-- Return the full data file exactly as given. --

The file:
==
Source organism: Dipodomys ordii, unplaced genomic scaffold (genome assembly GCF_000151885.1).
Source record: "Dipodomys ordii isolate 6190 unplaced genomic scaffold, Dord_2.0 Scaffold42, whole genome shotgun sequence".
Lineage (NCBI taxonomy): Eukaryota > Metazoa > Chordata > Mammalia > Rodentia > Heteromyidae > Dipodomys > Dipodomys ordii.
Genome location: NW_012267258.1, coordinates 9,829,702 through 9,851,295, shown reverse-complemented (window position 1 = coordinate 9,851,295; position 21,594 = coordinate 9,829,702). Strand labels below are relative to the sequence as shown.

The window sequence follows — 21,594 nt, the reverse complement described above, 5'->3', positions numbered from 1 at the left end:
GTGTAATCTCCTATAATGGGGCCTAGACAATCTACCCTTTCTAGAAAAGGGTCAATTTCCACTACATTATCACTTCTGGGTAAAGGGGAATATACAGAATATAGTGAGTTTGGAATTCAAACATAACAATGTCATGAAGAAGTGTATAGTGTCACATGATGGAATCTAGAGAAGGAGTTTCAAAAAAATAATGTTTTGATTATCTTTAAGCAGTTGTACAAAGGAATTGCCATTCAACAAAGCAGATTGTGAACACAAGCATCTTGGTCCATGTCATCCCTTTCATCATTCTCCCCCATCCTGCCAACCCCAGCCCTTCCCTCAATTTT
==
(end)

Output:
Source organism: Dipodomys ordii, unplaced genomic scaffold (genome assembly GCF_000151885.1).
Source record: "Dipodomys ordii isolate 6190 unplaced genomic scaffold, Dord_2.0 Scaffold42, whole genome shotgun sequence".
Lineage (NCBI taxonomy): Eukaryota > Metazoa > Chordata > Mammalia > Rodentia > Heteromyidae > Dipodomys > Dipodomys ordii.
Genome location: NW_012267258.1, coordinates 9,829,702 through 9,851,295, shown reverse-complemented (window position 1 = coordinate 9,851,295; position 21,594 = coordinate 9,829,702). Strand labels below are relative to the sequence as shown.

The window sequence follows — 21,594 nt, the reverse complement described above, 5'->3', positions numbered from 1 at the left end:
GTGTAATCTCCTATAATGGGGCCTAGACAATCTACCCTTTCTAGAAAAGGGTCAATTTCCACTACATTATCACTTCTGGGTAAAGGGGAATATACAGAATATAGTGAGTTTGGAATTCAAACATAACAATGTCATGAAGAAGTGTATAGTGTCACATGATGGAATCTAGAGAAGGAGTTTCAAAAAAATAATGTTTTGATTATCTTTAAGCAGTTGTACAAAGGAATTGCCATTCAACAAAGCAGATTGTGAACACAAGCATCTTGGTCCATGTCATCCCTTTCATCATTCTCCCCCATCCTGCCAACCCCAGCCCTTCCCTCAATTTT